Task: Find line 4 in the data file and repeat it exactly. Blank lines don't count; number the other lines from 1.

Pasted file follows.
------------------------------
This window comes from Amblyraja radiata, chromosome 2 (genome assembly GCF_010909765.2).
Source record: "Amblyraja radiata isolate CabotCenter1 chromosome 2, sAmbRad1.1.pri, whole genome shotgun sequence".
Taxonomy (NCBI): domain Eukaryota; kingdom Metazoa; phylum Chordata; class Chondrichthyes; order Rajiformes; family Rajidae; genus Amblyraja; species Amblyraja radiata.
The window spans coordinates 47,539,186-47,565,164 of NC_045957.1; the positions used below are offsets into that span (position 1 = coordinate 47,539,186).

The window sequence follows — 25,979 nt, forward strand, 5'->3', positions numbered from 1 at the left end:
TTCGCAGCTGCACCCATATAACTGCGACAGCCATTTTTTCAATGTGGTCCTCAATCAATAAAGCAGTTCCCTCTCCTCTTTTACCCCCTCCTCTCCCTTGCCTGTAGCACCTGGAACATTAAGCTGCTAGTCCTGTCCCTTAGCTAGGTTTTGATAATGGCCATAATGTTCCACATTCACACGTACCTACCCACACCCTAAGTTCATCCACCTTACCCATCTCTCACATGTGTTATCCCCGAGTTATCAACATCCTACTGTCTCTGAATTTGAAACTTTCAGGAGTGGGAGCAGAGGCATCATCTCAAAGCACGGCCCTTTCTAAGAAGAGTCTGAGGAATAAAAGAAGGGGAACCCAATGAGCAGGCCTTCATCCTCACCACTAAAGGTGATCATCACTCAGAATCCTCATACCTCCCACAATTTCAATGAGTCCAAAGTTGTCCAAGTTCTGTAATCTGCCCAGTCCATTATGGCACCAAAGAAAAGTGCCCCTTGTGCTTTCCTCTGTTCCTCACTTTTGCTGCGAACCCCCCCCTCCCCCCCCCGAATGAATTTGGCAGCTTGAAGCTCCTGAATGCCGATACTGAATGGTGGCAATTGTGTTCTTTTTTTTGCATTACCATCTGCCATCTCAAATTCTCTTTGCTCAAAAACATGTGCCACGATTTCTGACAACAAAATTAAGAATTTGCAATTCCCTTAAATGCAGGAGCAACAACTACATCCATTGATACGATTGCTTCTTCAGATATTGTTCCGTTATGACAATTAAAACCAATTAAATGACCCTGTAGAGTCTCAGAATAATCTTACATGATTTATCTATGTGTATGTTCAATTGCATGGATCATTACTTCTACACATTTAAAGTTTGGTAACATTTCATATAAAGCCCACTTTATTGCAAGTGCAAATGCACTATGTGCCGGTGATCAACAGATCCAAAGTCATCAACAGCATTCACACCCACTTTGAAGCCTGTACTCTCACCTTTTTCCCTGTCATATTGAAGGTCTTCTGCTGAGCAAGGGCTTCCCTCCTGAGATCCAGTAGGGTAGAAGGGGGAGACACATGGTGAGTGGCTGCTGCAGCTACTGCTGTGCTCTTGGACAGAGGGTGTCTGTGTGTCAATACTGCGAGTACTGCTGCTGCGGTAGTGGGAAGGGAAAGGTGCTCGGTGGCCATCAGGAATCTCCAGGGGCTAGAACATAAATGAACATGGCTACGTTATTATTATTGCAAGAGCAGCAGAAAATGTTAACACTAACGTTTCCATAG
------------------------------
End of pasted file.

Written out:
The window spans coordinates 47,539,186-47,565,164 of NC_045957.1; the positions used below are offsets into that span (position 1 = coordinate 47,539,186).